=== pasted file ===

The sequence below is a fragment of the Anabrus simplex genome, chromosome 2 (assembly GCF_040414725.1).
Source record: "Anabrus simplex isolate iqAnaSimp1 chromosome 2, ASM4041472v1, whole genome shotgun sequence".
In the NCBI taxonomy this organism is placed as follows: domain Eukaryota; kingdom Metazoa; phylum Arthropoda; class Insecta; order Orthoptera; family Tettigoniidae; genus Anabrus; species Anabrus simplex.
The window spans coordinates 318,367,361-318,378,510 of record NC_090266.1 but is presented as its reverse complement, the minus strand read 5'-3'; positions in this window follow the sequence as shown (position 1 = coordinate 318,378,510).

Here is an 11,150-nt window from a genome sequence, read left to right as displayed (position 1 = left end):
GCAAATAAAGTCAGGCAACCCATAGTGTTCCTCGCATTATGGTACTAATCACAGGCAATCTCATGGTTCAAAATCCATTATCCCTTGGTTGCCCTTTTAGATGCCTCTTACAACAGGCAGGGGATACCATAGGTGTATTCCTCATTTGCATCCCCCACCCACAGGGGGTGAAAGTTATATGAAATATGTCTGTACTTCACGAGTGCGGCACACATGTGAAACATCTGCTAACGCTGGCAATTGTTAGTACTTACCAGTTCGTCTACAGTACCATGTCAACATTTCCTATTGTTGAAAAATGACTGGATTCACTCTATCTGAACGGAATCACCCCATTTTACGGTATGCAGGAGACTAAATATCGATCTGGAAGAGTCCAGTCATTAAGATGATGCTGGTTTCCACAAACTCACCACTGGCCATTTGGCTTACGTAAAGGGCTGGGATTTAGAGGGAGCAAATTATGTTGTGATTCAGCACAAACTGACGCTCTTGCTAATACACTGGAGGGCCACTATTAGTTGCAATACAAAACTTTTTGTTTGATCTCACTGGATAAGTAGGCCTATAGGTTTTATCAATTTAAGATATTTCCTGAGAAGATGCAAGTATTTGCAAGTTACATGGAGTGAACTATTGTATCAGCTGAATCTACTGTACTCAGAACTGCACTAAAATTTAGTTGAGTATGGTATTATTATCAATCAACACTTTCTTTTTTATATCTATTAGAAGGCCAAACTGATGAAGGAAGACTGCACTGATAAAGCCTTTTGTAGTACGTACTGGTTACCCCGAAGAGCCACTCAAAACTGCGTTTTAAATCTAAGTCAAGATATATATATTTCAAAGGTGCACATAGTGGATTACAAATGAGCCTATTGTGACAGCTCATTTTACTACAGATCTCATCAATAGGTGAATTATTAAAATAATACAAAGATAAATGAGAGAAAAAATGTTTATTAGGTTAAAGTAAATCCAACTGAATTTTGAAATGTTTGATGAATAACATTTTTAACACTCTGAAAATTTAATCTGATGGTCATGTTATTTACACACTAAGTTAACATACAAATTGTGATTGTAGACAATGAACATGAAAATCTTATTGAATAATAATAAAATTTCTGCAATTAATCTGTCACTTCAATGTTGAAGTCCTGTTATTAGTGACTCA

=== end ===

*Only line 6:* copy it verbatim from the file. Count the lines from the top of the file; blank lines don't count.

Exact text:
GCAAATAAAGTCAGGCAACCCATAGTGTTCCTCGCATTATGGTACTAATCACAGGCAATCTCATGGTTCAAAATCCATTATCCCTTGGTTGCCCTTTTAGATGCCTCTTACAACAGGCAGGGGATACCATAGGTGTATTCCTCATTTGCATCCCCCACCCACAGGGGGTGAAAGTTATATGAAATATGTCTGTACTTCACGAGTGCGGCACACATGTGAAACATCTGCTAACGCTGGCAATTGTTAGTACTTACCAGTTCGTCTACAGTACCATGTCAACATTTCCTATTGTTGAAAAATGACTGGATTCACTCTATCTGAACGGAATCACCCCATTTTACGGTATGCAGGAGACTAAATATCGATCTGGAAGAGTCCAGTCATTAAGATGATGCTGGTTTCCACAAACTCACCACTGGCCATTTGGCTTACGTAAAGGGCTGGGATTTAGAGGGAGCAAATTATGTTGTGATTCAGCACAAACTGACGCTCTTGCTAATACACTGGAGGGCCACTATTAGTTGCAATACAAAACTTTTTGTTTGATCTCACTGGATAAGTAGGCCTATAGGTTTTATCAATTTAAGATATTTCCTGAGAAGATGCAAGTATTTGCAAGTTACATGGAGTGAACTATTGTATCAGCTGAATCTACTGTACTCAGAACTGCACTAAAATTTAGTTGAGTATGGTATTATTATCAATCAACACTTTCTTTTTTATATCTATTAGAAGGCCAAACTGATGAAGGAAGACTGCACTGATAAAGCCTTTTGTAGTACGTACTGGTTACCCCGAAGAGCCACTCAAAACTGCGTTTTAAATCTAAGTCAAGATATATATATTTCAAAGGTGCACATAGTGGATTACAAATGAGCCTATTGTGACAGCTCATTTTACTACAGATCTCATCAATAGGTGAATTATTAAAATAATACAAAGATAAATGAGAGAAAAAATGTTTATTAGGTTAAAGTAAATCCAACTGAATTTTGAAATGTTTGATGAATAACATTTTTAACACTCTGAAAATTTAATCTGATGGTCATGTTATTTACACACTAAGTTAACATACAAATTGTGATTGTAGACAATGAACATGAAAATCTTATTGAATAATAATAAAATTTCTGCAATTAATCTGTCACTTCAATGTTGAAGTCCTGTTATTAGTGACTCA